Femtech's potential to capture data about women's health beyond reproduction

Yesterday at Bayer G4A summit a panel of startup execs came together to discuss the future of femtech and its role in improving research into women's health.
By Laura Lovett
02:43 pm
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The femtech world is beginning to venture out of the boundaries of reproductive health and into other areas of women’s health, according to panelists at Bayer G4A summit yesterday. 

Over the summer, Rock Health report that about 65% of all femtech funding has gone into fertility, pregnancy or motherhood. Today innovators are looking beyond the reproductive umbrella, at how technology and research can be applied to the field of women’s health.  

“It’s a subset of the problem. As a woman certain reproductive medicine and reproductive health has been a part of my entire life, even into post menopause. However, there are a lot of other things about me that have nothing to do with that, that are part of my health journey,” Deborah Kilpatrick, co-CEO and executive chair of Evidation, said during the panel.  

“So, I don’t think that it’s wrong, it’s just a small subset, a really important subset of women’s health, which is different than women’s health. We have to look at the health of women holistically, just like we look at the health of men holistically.”

Beyond fertility and reproductive issues, there are several conditions that are seen more often in women than in men, including Alzheimer’s, autoimmune disorders and mental illness, Arfa Rehman, cofounder of Chorous Health, said during the panel. However, overall, research is still lacking in this gap. 

“Whenever you dig deeper into these statistics, which are crazy to me, all you hear is ‘We have no idea why this is the case,’ like doctors and scientist are baffled why women are suffering so much, it’s a mystery. The sad fact is, we don’t have enough research, or data being collected on any of these issues,” Rehman said.

“For such a long time, there hasn’t been enough motivation in the industry to do anything about the lack of research on women’s health, it’s a well-known fact that women have been ignored in clinical trials for a long time, especially minority women, and I think, if any of the statistics I talked about were about men, I have a feeling we would have a lot more conversation and work on this topic.”

More research into these conditions is key, according to panelists. That research is getting transformed by technology, by decentralized trial platforms, by wearables and other data points. 

“Evidation’s work is about large-scale decentralized trials across large therapeutic areas and the way that women’s data may need to be captured differently, or may show up differently, or be effected by sex-specific factors, sort of, is through three lenses.

"There are sex specific conditions, for example menopause or ovarian cancer. There are conditions where sex-specific hormones function, ... often related to symptoms or symptom presentation such as migraines. Then there are sex-specific manifestations of diseases or symptoms that show up differently for women than for men.”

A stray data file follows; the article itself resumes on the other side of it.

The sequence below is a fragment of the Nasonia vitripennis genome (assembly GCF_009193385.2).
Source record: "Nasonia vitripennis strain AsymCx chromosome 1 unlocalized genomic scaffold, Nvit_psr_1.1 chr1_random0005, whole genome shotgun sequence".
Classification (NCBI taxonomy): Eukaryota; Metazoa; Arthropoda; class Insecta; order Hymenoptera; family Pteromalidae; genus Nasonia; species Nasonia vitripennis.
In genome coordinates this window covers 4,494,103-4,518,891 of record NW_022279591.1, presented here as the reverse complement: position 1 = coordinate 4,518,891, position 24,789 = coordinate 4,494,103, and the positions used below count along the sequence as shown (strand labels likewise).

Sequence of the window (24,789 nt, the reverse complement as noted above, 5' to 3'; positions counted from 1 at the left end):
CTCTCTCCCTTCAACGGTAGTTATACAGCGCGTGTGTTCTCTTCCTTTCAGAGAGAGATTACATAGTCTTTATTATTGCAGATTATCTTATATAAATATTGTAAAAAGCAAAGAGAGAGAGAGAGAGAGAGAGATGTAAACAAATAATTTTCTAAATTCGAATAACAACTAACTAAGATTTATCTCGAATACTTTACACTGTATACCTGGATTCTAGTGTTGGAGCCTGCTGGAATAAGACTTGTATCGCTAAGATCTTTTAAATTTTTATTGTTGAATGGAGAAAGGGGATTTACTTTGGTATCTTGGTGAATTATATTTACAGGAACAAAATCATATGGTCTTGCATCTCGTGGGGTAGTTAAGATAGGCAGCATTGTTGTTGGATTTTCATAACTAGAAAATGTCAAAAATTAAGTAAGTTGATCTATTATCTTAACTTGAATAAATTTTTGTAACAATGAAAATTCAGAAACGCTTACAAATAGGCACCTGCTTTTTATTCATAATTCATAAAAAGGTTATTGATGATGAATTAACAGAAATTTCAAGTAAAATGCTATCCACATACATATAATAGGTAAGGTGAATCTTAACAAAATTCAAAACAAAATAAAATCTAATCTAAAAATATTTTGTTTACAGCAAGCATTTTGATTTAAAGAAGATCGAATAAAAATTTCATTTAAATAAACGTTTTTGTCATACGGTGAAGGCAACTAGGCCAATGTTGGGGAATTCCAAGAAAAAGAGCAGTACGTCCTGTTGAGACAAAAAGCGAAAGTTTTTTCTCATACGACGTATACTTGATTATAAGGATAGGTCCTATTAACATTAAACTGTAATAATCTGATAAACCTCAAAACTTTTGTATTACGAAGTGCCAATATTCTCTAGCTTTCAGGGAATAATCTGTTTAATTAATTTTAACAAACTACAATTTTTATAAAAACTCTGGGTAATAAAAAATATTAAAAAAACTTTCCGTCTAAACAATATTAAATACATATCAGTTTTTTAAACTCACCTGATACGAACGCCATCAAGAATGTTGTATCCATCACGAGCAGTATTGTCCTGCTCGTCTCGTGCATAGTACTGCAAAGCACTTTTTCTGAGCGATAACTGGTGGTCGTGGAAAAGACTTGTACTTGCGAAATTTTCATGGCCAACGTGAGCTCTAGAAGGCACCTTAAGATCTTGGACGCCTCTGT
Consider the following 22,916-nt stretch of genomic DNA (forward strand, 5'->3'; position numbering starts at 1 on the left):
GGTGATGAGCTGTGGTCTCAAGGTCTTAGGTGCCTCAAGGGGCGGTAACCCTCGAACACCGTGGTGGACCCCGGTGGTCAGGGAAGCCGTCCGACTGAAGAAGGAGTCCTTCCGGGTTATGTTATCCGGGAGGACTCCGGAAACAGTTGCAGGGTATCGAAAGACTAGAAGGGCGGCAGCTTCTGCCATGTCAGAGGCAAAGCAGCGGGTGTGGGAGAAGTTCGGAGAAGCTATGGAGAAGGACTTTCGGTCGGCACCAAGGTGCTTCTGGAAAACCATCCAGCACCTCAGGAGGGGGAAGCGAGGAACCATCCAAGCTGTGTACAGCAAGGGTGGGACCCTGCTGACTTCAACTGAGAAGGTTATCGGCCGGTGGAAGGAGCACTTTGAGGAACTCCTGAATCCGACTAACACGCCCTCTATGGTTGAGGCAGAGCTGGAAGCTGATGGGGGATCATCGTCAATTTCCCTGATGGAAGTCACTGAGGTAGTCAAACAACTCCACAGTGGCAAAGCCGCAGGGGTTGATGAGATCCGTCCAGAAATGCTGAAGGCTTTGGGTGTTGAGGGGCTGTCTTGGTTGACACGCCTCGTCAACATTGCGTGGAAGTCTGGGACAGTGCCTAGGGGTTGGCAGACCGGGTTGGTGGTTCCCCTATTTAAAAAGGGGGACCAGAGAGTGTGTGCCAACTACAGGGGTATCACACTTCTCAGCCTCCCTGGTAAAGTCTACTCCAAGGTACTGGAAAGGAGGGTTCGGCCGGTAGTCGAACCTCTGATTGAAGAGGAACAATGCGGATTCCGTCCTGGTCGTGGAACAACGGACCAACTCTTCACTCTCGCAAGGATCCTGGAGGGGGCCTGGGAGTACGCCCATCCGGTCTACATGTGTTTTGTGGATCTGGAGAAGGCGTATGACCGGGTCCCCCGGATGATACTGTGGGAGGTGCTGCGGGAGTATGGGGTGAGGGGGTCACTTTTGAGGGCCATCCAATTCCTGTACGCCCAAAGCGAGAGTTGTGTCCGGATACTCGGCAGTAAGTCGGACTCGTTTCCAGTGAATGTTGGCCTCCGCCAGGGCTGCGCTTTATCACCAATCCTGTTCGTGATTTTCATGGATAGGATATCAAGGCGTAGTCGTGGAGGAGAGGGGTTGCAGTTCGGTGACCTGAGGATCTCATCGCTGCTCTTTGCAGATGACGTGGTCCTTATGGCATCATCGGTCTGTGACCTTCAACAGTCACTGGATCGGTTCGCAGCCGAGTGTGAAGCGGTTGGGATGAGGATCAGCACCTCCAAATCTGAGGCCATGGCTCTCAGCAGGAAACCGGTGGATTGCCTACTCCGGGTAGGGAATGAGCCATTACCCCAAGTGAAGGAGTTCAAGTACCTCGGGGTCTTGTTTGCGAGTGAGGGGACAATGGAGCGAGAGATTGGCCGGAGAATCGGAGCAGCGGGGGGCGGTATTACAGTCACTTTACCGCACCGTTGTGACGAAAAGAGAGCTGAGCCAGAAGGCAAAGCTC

She gave the example of cardiac arrest, where men and women will exhibit different symptoms for the same condition. Today there are still many unknowns. 

“I do think there are differences in female and male bodies, and there are big consequences of leaving women out of studying these enormous health issues. If we leave women out, I don’t think we are getting a complete picture of why these diseases happen and why specifically they are so common among women,” Rehman said. 

Not only are there more tools to research women’s bodies, but those tools are also getting cheaper, thanks to tech. 

“I think that a lot of choice in the past on what data was and wasn’t collected in brick-and-mortar studies was done on the basis of people who had access to care and what data could be collected from them, and people who walked through the clinic door and submit to conformed consent because their physician chose to talk to them about it, and were willing to be in clinical trials, which has a lot of cultural drivers of it, as well as gender and sex based drivers, and the cost. How much did it cost to collect certain data?” Kilpatrick said.

She went on to say that today gathering biomarkers, blood work, and digital markers from wearables and sensors is less expensive than in previous decades. 

“We are in an era where data isn’t free, but it doesn’t cost what it used to cost,” Kilpatrick said. “There is a massive efficiency of scale and economy of scale that wasn’t available to us before.”

While technology may be at the future of women’s health, step one now is even similar.  

“My advice to the entire healthcare industry is really simple. Just start by listening and believing women,” Rehman said.

“The number one pain point we are trying to solve … is that women say, ‘When we go to our healthcare providers, they don’t believe me when I tell them what I’m going through. They don’t believe my symptoms. They tell me it’s in my head. They tell me I’m too young to be experiencing perimenopause and all sorts of stuff.’

"I think there is an enormous lack of education about women’s health and knowledge about women’s health. … I think a very simple first step is educating ourselves, be better informed for every player in the whole system what women’s health involves.” 

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